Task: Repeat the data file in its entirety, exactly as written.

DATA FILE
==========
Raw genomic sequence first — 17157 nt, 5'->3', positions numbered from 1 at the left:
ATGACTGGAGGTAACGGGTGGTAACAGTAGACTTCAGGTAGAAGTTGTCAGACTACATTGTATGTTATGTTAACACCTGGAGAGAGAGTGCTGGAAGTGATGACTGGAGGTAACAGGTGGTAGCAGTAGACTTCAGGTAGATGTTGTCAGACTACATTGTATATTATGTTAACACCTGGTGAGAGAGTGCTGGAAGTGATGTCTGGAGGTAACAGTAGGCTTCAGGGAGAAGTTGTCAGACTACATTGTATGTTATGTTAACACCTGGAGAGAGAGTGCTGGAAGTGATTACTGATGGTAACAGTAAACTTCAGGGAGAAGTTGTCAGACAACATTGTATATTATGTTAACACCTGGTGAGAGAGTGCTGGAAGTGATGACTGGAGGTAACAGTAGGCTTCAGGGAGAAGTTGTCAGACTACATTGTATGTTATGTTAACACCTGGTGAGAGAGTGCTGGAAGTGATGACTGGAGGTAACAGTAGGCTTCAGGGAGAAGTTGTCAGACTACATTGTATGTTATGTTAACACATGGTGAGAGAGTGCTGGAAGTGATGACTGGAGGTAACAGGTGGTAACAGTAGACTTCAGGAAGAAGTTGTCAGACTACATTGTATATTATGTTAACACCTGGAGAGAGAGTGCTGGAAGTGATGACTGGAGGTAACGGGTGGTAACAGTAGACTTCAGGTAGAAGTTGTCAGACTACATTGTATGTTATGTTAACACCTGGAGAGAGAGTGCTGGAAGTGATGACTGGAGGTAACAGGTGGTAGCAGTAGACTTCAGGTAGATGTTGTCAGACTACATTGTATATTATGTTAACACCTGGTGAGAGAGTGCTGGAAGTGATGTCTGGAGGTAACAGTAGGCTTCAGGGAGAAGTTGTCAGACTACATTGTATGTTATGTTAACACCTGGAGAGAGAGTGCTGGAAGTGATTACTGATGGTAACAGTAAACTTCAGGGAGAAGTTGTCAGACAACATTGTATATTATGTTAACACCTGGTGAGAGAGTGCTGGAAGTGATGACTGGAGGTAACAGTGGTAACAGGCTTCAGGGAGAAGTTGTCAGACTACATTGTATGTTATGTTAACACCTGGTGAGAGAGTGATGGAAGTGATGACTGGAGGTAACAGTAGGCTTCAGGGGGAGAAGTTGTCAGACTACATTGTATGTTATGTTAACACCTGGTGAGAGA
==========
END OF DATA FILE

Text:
Raw genomic sequence first — 17157 nt, 5'->3', positions numbered from 1 at the left:
ATGACTGGAGGTAACGGGTGGTAACAGTAGACTTCAGGTAGAAGTTGTCAGACTACATTGTATGTTATGTTAACACCTGGAGAGAGAGTGCTGGAAGTGATGACTGGAGGTAACAGGTGGTAGCAGTAGACTTCAGGTAGATGTTGTCAGACTACATTGTATATTATGTTAACACCTGGTGAGAGAGTGCTGGAAGTGATGTCTGGAGGTAACAGTAGGCTTCAGGGAGAAGTTGTCAGACTACATTGTATGTTATGTTAACACCTGGAGAGAGAGTGCTGGAAGTGATTACTGATGGTAACAGTAAACTTCAGGGAGAAGTTGTCAGACAACATTGTATATTATGTTAACACCTGGTGAGAGAGTGCTGGAAGTGATGACTGGAGGTAACAGTAGGCTTCAGGGAGAAGTTGTCAGACTACATTGTATGTTATGTTAACACCTGGTGAGAGAGTGCTGGAAGTGATGACTGGAGGTAACAGTAGGCTTCAGGGAGAAGTTGTCAGACTACATTGTATGTTATGTTAACACATGGTGAGAGAGTGCTGGAAGTGATGACTGGAGGTAACAGGTGGTAACAGTAGACTTCAGGAAGAAGTTGTCAGACTACATTGTATATTATGTTAACACCTGGAGAGAGAGTGCTGGAAGTGATGACTGGAGGTAACGGGTGGTAACAGTAGACTTCAGGTAGAAGTTGTCAGACTACATTGTATGTTATGTTAACACCTGGAGAGAGAGTGCTGGAAGTGATGACTGGAGGTAACAGGTGGTAGCAGTAGACTTCAGGTAGATGTTGTCAGACTACATTGTATATTATGTTAACACCTGGTGAGAGAGTGCTGGAAGTGATGTCTGGAGGTAACAGTAGGCTTCAGGGAGAAGTTGTCAGACTACATTGTATGTTATGTTAACACCTGGAGAGAGAGTGCTGGAAGTGATTACTGATGGTAACAGTAAACTTCAGGGAGAAGTTGTCAGACAACATTGTATATTATGTTAACACCTGGTGAGAGAGTGCTGGAAGTGATGACTGGAGGTAACAGTGGTAACAGGCTTCAGGGAGAAGTTGTCAGACTACATTGTATGTTATGTTAACACCTGGTGAGAGAGTGATGGAAGTGATGACTGGAGGTAACAGTAGGCTTCAGGGGGAGAAGTTGTCAGACTACATTGTATGTTATGTTAACACCTGGTGAGAGA